A Lesson in Brown
The feds have learned what to do with polluted industrial sites. States and cities taught them.
The federal government isn't often accused of being a quick study in learning valuable lessons from state and local government. It certainly hasn't moved with unusual urgency on the problem of brownfields--the reclamation of environmentally damaged but still usable land. The brownfields question has been floating around in Congress for the past decade and a half. But on this issue, at least, it's a clear case of better late than never. When it comes to moving the feds off dead center, a decade and a half arguably can be counted as a fast-track success.
The brownfields law signed recently by President Bush has two key provisions. One relieves from liability small businesses that may have dumped a minuscule amount of toxins on a polluted parcel, or perhaps nothing toxic at all, just run-of-the-mill trash. The legislation also protects those not directly responsible for any pollution of a site-- potential new owners, for example.
The federal government is authorized to dole out money for site evaluation and cleanup based on the new, more liberal standard of remediation, rather than the old one, which essentially demanded that any site be restored to fully pristine condition before it could be reused at all. What matters now is the nature of the proposed reuse. Land being cleared for a warehouse doesn't have to be as clean as a playground.
But while the feds are to be commended for their newly enlightened approach to brownfields, the crowing that came out of Congress and the administration over the law was a little disingenuous. The limited- liability approach was not the federal government's idea, nor was the notion of bringing a parcel up to a "clean-enough" standard rather than the old absolute one.
Fourteen years ago--at a time when the EPA was bent on dragging everyone imaginable into litigation over a parcel's cleanup--the state of Minnesota launched the first state "voluntary investigation and cleanup program." Under the VICP, developers of polluted and abandoned industrial sites could work out deals with state environmental officials to remediate them in return for assurance that if the land were cleaned up to the agreed-upon standards, no further legal action would ensue. The idea was to focus not on blame but on redevelopment.
Just two years later, local governments got into the act. The city of Wichita came up with its own radical approach, inspired by some very bad news: The city's entire central business district was about to be named a federal Superfund site because of extensive groundwater contamination.
The impact of such a designation would have been downtown development paralysis, because of Superfund's "joint, several and strict liability" provisions, which essentially meant that anybody connected in any way with a contaminated parcel could be put on the hook for cleanup costs, whether they'd originally had anything to do with the pollution or not. Even owners of adjoining property who'd had contaminants leach over to their land could be held liable under Superfund. So could those who'd purchased parcels after the fact, unaware of the problem.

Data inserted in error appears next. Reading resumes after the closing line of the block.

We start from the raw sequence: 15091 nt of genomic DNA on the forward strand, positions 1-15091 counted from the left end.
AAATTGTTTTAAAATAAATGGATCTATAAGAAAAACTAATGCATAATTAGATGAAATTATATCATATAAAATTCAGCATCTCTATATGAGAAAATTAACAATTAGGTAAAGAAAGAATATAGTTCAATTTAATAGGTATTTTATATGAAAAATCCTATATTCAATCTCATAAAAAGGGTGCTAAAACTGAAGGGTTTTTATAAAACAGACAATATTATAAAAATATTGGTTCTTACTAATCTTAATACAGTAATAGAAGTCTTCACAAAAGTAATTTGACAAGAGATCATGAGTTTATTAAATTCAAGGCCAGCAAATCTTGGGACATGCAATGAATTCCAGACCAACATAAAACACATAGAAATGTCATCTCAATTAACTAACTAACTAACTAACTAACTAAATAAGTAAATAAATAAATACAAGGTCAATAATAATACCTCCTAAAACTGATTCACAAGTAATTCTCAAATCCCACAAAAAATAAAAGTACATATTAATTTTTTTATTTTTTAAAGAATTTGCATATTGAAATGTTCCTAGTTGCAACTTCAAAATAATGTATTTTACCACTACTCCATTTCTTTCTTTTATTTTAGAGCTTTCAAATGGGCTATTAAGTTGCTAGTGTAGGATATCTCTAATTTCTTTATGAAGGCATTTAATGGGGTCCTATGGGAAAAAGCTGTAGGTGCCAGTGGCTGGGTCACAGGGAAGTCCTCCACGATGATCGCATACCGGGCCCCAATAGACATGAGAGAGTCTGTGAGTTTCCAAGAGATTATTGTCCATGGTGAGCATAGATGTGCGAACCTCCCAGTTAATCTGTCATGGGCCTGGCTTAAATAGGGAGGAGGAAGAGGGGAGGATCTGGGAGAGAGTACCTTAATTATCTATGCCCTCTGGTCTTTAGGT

On the news of the impending Superfund designation, property values in downtown Wichita crashed by 40 percent almost overnight. Banks wouldn't lend to businesses or home buyers in the area. Indeed, nobody wanted anything to do with the 6-square-mile hunk of legal limbo.
And so Wichita decided on a bold course of action. Working through the state environmental agency, city officials negotiated an agreement with the EPA whereby the city would take responsibility for cleanup-- at an estimated cost of $20 million--in exchange for holding any new landowners or developers harmless for remediation costs.
By removing the taint of potential liability from hundreds of parcels, and by focusing on assessment and cleanup, the city saw a rebound in redevelopment activity.
It was this results-focused state and local approach that led the Clinton EPA to launch its own brownfields initiative, under which the feds worked much more cooperatively with states and localities to assess and redevelop polluted sites.
Under this cooperative program, ballparks blossomed on abandoned industrial sites in Dayton, Ohio, and Bridgeport, Connecticut. Ikea built a store on a former factory site in Elizabeth, New Jersey. Cleveland's trendy "Flats" redevelopment project went in on top of an abandoned marina formerly laced with petro-goo.
Now these promising cooperative ventures of the 1990s have been codified into federal law. But whether the lesson will penetrate other issues is uncertain. The advantage of looking to the grassroots for innovation extends far beyond the confines of environmental policy. The 1996 welfare reform law may be the most impressive example. The states led; the federal government followed. There are plenty of messy regulatory problems facing the country right now that would benefit from that approach. Perhaps, if there is a sufficient sense of urgency, we will be able to look for comprehensive federal health care reform based on state experimentation--sometime in, say, 2012.